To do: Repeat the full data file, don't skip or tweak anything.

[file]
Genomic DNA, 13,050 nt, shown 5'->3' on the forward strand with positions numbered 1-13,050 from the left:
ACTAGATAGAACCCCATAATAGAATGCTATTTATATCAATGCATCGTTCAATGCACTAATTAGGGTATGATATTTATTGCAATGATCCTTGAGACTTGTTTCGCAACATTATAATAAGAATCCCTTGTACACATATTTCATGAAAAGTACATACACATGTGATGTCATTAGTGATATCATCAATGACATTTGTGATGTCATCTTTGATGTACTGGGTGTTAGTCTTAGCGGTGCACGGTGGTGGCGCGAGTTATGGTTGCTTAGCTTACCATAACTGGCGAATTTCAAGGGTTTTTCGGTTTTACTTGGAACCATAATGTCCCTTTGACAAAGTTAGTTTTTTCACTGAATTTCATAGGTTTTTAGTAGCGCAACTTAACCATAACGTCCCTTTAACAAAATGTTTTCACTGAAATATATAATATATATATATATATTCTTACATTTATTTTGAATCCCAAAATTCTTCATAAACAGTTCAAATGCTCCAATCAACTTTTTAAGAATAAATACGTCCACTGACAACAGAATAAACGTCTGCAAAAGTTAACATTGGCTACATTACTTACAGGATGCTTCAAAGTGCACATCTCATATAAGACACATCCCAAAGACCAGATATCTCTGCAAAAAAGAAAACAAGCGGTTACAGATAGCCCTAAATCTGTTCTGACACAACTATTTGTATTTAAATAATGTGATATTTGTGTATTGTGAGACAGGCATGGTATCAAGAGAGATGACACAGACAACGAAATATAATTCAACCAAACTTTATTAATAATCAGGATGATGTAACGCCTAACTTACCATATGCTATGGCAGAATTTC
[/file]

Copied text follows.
Genomic DNA, 13,050 nt, shown 5'->3' on the forward strand with positions numbered 1-13,050 from the left:
ACTAGATAGAACCCCATAATAGAATGCTATTTATATCAATGCATCGTTCAATGCACTAATTAGGGTATGATATTTATTGCAATGATCCTTGAGACTTGTTTCGCAACATTATAATAAGAATCCCTTGTACACATATTTCATGAAAAGTACATACACATGTGATGTCATTAGTGATATCATCAATGACATTTGTGATGTCATCTTTGATGTACTGGGTGTTAGTCTTAGCGGTGCACGGTGGTGGCGCGAGTTATGGTTGCTTAGCTTACCATAACTGGCGAATTTCAAGGGTTTTTCGGTTTTACTTGGAACCATAATGTCCCTTTGACAAAGTTAGTTTTTTCACTGAATTTCATAGGTTTTTAGTAGCGCAACTTAACCATAACGTCCCTTTAACAAAATGTTTTCACTGAAATATATAATATATATATATATATTCTTACATTTATTTTGAATCCCAAAATTCTTCATAAACAGTTCAAATGCTCCAATCAACTTTTTAAGAATAAATACGTCCACTGACAACAGAATAAACGTCTGCAAAAGTTAACATTGGCTACATTACTTACAGGATGCTTCAAAGTGCACATCTCATATAAGACACATCCCAAAGACCAGATATCTCTGCAAAAAAGAAAACAAGCGGTTACAGATAGCCCTAAATCTGTTCTGACACAACTATTTGTATTTAAATAATGTGATATTTGTGTATTGTGAGACAGGCATGGTATCAAGAGAGATGACACAGACAACGAAATATAATTCAACCAAACTTTATTAATAATCAGGATGATGTAACGCCTAACTTACCATATGCTATGGCAGAATTTC